Thomas was the first of Edward and Elizabeth‘s children to be born in Suffolk; he was baptised in Polstead on 28th April 1776. By the late 1790s, when the Wades returned to Essex, Thomas lived in Fingringhoe with his parents. He was a carpenter, so he may have trained under his elder brother, Edward.
On 1st October 1798, he married Susanna Fitch in Walton-le-Soken, and initially the family continued to live in Fingringhoe, but in either 1807 or 1808, they moved to Alresford.Their son Frederick was their last child to be baptised in Fingringhoe in 1807, and in 1808 their daughter Sarah Whittaker was the first to be baptised in Alresford.
I’m not quite sure how Thomas met Susanna, when she lived in Walton-le-Soken. To get there by road, you have to go through Colchester (although in those days, a quick row over to Wivenhoe, and then a journey by road was possible), or the journey could be done entirely by boat. There may be a connection with his family in Tendring. More will perhaps become clear about Susanna once the Walton registers are transcribed, but she had a sister called Mary, who, once both women were widowed, lived with her in Alresford.
Mary married Mark Noble (eighteen years her senior) of Brightlingsea in 1808 at Thorrington. She may be the Mary Fitch who appears in a will relating to the Gardiner family – the 1806 will of John Howes of Thorrington, brother-in-law of Henry Gardiner. Mark died in 1824, leaving Mary £25 a year, £25 that he had in the Colchester Savings Bank, his copyhold premises where he was living at the time and a fishing boat called “The Mary” (which he may have named after his wife). Mary outlived her sister, dying in 1854, but it seems that she continued to live with her extended family – the newspaper announcement of her death says that she died “at the residence of her nephew, Mr. Wade, [in] Alresford.”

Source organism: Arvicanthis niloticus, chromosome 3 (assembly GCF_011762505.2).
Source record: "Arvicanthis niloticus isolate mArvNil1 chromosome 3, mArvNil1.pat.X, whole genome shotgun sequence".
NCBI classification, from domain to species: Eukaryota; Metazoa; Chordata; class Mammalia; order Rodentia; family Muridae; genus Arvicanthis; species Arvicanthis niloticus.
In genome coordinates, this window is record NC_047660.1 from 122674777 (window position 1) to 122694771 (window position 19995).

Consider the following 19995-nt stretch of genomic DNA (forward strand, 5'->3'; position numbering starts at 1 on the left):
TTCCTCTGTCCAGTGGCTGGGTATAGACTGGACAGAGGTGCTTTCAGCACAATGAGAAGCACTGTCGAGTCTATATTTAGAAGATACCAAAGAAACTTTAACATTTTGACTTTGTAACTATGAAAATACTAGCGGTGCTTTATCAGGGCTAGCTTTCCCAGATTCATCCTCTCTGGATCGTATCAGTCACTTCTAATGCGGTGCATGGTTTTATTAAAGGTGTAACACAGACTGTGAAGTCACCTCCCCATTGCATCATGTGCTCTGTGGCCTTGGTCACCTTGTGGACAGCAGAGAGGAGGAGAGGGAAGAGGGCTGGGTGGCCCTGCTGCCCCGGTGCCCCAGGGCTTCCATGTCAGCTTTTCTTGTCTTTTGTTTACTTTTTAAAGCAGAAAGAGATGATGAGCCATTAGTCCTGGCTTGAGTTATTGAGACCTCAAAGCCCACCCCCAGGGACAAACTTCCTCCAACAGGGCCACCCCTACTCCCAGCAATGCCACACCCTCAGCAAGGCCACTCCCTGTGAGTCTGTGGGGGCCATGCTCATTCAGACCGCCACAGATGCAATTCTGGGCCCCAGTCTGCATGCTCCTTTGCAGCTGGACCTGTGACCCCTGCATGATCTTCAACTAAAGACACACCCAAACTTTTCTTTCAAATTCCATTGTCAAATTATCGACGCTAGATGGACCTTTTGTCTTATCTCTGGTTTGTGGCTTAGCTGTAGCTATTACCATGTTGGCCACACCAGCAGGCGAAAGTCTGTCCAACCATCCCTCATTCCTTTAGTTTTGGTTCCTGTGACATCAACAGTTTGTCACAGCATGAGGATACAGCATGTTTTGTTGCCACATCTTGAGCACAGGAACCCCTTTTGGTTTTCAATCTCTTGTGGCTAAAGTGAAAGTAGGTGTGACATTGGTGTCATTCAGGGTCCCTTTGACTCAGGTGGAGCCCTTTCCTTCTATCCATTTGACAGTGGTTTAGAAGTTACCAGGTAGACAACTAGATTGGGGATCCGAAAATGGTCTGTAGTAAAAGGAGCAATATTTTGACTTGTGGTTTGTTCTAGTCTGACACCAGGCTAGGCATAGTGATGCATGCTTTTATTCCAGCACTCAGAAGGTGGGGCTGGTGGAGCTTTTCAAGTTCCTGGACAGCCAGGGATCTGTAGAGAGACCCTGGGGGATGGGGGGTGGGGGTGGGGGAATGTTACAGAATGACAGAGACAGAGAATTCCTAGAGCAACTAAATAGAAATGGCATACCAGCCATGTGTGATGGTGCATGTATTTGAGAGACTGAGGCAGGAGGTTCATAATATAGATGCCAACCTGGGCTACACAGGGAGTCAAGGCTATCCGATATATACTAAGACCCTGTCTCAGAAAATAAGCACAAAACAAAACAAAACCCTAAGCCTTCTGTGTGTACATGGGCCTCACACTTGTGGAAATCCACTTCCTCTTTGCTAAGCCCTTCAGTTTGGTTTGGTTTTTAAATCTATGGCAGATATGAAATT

And there is another connection between the Nobles and the Wades – Mark’s brother John (1764-1850) had a daughter called Matilda Susannah (1812-1848). In 1831, Matilda married Edward Crusswell Stammers, whose grandmother’s second marriage was to Richard Stone. And Richard Stone’s sister-in-law (wife of his brother, Thomas Lewis Stone) was Elizabeth Wade – Thomas Wade’s brother!
Thomas and Susanna had at least nine children, and you can see the middle name Whittaker appear again, especially in the form we’ve seen before: “Sarah Whittaker”. It implies once again that this was important to the Wades, but without explaining why. Their first son being named “Thomas Whittaker” reminds us of Thomas Whittaker Cooper, perhaps, the Fingringhoe landowner, who witnessed John Lingwood and Sarah Whittaker Wade‘s marriage in 1798.
- Sarah Whittaker 1799-1806
- Thomas Whittaker 1801-?
- Frances Susannah 1806-?
- Frederick 1807-?
- Sarah Whittaker 1808-1846
- Elizabeth 1814-?
- Benjamin 1815-?
- Henrietta 1818-1864
- Jane 1822-?
Why, we might wonder, did they move to Alresford? The parishes of Fingringhoe and Alresford face each other over the River Colne, so it wasn’t far to travel – they possibly went by boat. The fact Thomas moved to Alresford may even add weight to the idea that his mother, Elizabeth Cardinall, was the daughter of William and Elizabeth Cardinall baptised there in 1743 – he might have relocated with the support of his mother’s family who still lived there.
Thomas died in 1835 without a will, and he doesn’t seem to appear in the newspapers, so there’s not a great deal that can be said about him. He was buried in the churchyard at St. Peter’s, and his headstone still stands, as does the one marking where Susanna was buried with her sister.
In 1836, there was a brief flurry of excitement when:
The premises of Mrs. Wade, of Alresford, were plundered on Saturday night last, and eight turkeys taken away. The Great Bromley Association have offered a reward for the discovery of the thieves.Essex Standard 8th January 1836.
It’s probably Susanna who is the Mrs. Wade in the story, as there don’t appear to be any other Mrs. Wades in Alresford at the time – only Susanna’s eldest son, Thomas, had married by this time, but he had moved to Thorrington. Besides which, the premises belonging to “Mrs. Wade” implies that she was a widow, as Susanna was at the time. It’s possible that Great Bromley Associated offered a reward because Susanna had not long been widowed. The story of the turkeys doesn’t reappear in the papers, so it looks like a crime that went unsolved.
Some interesting stories about Thomas and Susanna’s children appear in the newspapers, but that’s for another time….